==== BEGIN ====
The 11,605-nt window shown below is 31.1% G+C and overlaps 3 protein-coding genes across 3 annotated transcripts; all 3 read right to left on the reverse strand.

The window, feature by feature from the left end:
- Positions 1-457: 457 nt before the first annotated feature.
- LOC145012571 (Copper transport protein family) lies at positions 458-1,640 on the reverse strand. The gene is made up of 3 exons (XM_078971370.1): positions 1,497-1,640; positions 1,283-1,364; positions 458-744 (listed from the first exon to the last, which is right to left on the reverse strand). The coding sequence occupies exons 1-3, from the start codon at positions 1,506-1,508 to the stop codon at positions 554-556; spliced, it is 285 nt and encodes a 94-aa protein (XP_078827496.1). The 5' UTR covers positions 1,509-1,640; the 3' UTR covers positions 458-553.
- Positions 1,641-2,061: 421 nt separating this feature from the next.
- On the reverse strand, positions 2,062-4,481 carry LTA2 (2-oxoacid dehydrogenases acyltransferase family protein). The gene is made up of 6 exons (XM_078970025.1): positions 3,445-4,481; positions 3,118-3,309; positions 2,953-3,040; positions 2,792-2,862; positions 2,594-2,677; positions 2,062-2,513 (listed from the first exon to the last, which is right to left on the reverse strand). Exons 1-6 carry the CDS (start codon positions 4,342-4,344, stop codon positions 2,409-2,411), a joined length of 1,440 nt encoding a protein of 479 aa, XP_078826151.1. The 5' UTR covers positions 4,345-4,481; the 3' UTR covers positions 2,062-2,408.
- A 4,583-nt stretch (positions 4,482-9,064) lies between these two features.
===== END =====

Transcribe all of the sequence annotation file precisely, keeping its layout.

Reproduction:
The 11,605-nt window shown below is 31.1% G+C and overlaps 3 protein-coding genes across 3 annotated transcripts; all 3 read right to left on the reverse strand.

The window, feature by feature from the left end:
- Positions 1-457: 457 nt before the first annotated feature.
- LOC145012571 (Copper transport protein family) lies at positions 458-1,640 on the reverse strand. The gene is made up of 3 exons (XM_078971370.1): positions 1,497-1,640; positions 1,283-1,364; positions 458-744 (listed from the first exon to the last, which is right to left on the reverse strand). The coding sequence occupies exons 1-3, from the start codon at positions 1,506-1,508 to the stop codon at positions 554-556; spliced, it is 285 nt and encodes a 94-aa protein (XP_078827496.1). The 5' UTR covers positions 1,509-1,640; the 3' UTR covers positions 458-553.
- Positions 1,641-2,061: 421 nt separating this feature from the next.
- On the reverse strand, positions 2,062-4,481 carry LTA2 (2-oxoacid dehydrogenases acyltransferase family protein). The gene is made up of 6 exons (XM_078970025.1): positions 3,445-4,481; positions 3,118-3,309; positions 2,953-3,040; positions 2,792-2,862; positions 2,594-2,677; positions 2,062-2,513 (listed from the first exon to the last, which is right to left on the reverse strand). Exons 1-6 carry the CDS (start codon positions 4,342-4,344, stop codon positions 2,409-2,411), a joined length of 1,440 nt encoding a protein of 479 aa, XP_078826151.1. The 5' UTR covers positions 4,345-4,481; the 3' UTR covers positions 2,062-2,408.
- A 4,583-nt stretch (positions 4,482-9,064) lies between these two features.